When it comes the so-called true black metal the best things are still created in the northern regions of Europe. And when we take it to the highest levels of pure black quality only a few bands remain untouched. At this very moment in the development of black metal, in high times of raw black metal where new bands pop up each minute of the day, there are just a hand full of bands that is still able to touch, impress and devastate me. High quality black metal in its purest form, so, let’s say without heavenly female vocals, keyboards or pagan influences, became somewhat of a rarity these days. Though, bands like Armagedda, Taake and this very Watain are some those few bands that are able to keep this black flame from dying.
This new opus by the Swedish masters of dark melancholy is definitely one of the highlights of this year. I’ve been waiting for this album to come for quite some time now, the band’s last (and debut) album, “Rabid Death Curse”, is already four years old by now. And with me, many people were waiting impatiently to the thing that I’m holding now. This album was supposed to be released around last November through Drakkar Productions, but somehow it got delayed, delayed and once again ? delayed. It is around February as we speak and I’m holding my copy and I know I’m one of the first. By the way, my copy is the limited vinyl version on Norma Evangelium Diaboli, the CD version came about two weeks earlier. A tape version on the Russian Orthodox Productions (which is a new name to me?).
Onto the music, still the music is heavily inspired by one of Sweden’s biggest: Dissection. But I must honestly say that I’d pick Watain out of both, when being put to the test. I think it may be best compared at a mixture between Mayhem’s “The Mysteriis Dom Sathanas” (the cold and militant feel) and Dissection’s “Storm At The Light’s Bane” (vocally and the way of weaving melodies into the music). It may also be clear, if not, it will be now, that Watain is based on pure black metal and that the death metal influences, that Dissection clearly has, are totally non-existent. And, other than that, Dissection has every now and then the tendency to slow its music down into something that’s somewhat acoustic, atmospheric? Still, I can’t say that Watain has its full-power blasts on, mostly played on mid-tempo with faster passages. That mid-paced speed only emphasizes that typical hypnotising effect, this may be recognized, this has been used many times before but almost never as breathtaking or convinced as being displayed here. The guitar sound is, together with this mid-paced tempo and repeatedly played riffs, pretty much reminiscent to Norwegian bands like the aforementioned Mayhem or perhaps Burzum, in newer terms I’m only able to come up with a band like Whermacht and Forgotten Tomb (both top-class bands in nowadays black metal scene, if you ask me).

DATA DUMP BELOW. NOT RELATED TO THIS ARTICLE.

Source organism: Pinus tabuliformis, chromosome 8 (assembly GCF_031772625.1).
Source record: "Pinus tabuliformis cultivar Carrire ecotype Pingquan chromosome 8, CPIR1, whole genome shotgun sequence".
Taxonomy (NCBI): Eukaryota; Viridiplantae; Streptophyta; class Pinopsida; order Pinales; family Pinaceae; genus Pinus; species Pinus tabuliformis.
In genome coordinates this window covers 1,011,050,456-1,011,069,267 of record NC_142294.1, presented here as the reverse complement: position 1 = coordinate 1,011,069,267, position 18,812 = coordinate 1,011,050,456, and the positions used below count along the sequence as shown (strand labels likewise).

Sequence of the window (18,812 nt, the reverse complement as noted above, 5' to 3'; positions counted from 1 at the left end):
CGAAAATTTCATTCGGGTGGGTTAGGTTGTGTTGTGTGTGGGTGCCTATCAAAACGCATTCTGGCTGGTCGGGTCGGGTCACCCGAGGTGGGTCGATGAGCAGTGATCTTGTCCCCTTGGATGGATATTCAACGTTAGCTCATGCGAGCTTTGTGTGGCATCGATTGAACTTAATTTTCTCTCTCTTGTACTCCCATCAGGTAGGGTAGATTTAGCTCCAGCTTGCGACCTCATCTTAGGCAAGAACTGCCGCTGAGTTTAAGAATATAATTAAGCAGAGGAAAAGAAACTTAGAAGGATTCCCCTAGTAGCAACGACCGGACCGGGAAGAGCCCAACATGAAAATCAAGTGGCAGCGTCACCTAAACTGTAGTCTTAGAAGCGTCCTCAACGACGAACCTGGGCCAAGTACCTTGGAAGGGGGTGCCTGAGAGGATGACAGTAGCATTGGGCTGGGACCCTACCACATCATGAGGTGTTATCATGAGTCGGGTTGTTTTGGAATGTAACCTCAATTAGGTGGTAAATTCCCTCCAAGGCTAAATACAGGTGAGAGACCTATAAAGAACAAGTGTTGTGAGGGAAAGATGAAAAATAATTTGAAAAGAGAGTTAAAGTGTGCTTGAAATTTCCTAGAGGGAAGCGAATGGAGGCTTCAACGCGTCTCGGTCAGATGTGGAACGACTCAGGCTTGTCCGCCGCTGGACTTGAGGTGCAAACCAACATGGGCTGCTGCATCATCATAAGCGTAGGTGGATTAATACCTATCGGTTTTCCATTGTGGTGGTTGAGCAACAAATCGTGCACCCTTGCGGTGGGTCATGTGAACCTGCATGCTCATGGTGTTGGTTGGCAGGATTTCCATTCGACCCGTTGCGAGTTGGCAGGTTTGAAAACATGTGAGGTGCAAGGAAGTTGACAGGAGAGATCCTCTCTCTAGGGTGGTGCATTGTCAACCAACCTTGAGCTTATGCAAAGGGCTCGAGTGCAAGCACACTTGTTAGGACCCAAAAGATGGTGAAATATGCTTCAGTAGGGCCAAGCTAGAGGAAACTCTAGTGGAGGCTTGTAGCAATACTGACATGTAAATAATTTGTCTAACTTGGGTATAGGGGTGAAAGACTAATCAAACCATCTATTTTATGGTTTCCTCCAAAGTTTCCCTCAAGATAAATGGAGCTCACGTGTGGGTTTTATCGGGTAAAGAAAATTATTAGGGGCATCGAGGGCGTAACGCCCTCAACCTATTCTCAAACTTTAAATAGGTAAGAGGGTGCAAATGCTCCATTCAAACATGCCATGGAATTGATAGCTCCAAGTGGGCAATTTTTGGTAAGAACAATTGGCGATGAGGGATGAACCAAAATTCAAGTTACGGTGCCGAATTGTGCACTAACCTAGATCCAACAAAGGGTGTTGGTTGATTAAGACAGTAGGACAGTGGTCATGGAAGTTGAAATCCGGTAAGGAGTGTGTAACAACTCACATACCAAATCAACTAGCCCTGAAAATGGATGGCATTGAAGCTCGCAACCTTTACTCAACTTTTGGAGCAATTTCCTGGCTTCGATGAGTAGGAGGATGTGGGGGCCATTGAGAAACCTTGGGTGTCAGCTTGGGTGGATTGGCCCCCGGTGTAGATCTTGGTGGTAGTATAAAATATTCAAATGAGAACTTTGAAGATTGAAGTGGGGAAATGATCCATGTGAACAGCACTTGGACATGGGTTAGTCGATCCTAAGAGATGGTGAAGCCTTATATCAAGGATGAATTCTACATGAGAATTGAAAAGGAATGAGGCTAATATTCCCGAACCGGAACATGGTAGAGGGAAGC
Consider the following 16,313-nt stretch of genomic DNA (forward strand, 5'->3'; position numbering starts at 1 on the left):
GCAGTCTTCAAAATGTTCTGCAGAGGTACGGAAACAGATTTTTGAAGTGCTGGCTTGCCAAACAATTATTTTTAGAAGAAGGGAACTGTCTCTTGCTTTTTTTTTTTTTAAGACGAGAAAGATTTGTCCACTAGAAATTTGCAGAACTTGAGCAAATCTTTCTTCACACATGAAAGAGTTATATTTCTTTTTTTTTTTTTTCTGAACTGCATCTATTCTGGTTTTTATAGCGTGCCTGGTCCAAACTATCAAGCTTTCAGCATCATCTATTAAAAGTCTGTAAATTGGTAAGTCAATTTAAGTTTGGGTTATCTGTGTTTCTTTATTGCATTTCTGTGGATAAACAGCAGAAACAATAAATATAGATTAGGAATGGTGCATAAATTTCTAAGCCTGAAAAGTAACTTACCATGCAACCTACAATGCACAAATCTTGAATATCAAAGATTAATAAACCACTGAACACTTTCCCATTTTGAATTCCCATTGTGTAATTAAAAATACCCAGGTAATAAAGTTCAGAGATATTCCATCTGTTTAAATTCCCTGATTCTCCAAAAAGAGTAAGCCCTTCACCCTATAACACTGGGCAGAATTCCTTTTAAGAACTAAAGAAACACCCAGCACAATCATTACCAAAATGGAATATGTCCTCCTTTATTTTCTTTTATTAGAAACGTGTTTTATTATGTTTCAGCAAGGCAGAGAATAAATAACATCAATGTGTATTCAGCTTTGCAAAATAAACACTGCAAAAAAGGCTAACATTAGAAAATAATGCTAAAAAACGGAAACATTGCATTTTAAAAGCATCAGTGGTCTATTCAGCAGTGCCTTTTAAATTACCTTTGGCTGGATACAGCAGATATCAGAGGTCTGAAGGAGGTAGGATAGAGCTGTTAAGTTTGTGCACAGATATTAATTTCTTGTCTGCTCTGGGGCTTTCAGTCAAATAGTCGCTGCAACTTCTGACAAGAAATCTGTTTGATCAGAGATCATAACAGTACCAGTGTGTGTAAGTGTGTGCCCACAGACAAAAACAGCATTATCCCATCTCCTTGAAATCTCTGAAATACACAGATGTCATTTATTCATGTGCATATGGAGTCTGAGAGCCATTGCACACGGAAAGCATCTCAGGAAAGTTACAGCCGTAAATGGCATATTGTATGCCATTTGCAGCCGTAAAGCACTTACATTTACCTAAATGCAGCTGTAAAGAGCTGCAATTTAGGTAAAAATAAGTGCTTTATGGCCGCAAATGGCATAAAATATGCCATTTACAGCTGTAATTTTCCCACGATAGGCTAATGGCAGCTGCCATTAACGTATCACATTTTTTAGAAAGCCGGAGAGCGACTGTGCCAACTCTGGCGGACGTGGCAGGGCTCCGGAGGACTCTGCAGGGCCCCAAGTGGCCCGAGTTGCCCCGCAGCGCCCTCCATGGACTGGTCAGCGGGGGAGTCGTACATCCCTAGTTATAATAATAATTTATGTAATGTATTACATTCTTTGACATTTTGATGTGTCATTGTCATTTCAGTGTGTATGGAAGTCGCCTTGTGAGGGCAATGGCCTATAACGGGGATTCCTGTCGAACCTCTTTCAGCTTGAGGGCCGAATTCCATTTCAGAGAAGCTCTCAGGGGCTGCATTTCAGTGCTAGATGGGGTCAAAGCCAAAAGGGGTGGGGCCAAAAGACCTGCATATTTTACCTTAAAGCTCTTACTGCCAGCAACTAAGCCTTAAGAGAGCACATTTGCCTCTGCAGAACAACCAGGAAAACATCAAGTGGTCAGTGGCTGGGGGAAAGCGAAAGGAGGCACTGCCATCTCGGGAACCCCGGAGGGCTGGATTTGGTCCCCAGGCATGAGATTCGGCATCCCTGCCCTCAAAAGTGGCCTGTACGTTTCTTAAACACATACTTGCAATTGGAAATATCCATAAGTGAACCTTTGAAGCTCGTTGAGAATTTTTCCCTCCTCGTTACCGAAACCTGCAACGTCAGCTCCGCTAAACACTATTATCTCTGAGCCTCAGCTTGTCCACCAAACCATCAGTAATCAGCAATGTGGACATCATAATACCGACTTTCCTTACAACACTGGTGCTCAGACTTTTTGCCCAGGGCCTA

When I have to compare this “Casus Luciferi” with its predecessor, I fail to reach the right words. I was already a fan of “Rabid Death Curse”, but this is really breathtaking and overall stunning. It is really hard to understand what a huge progression this band has made over these small four years. I don’t think I say too much when I state this as a classic release in black metal and metal in general. I’m sure that this album will be hailed for many years to come. And this album is a prophecy for a huge future for this Swedish band, Watain. (FelixS)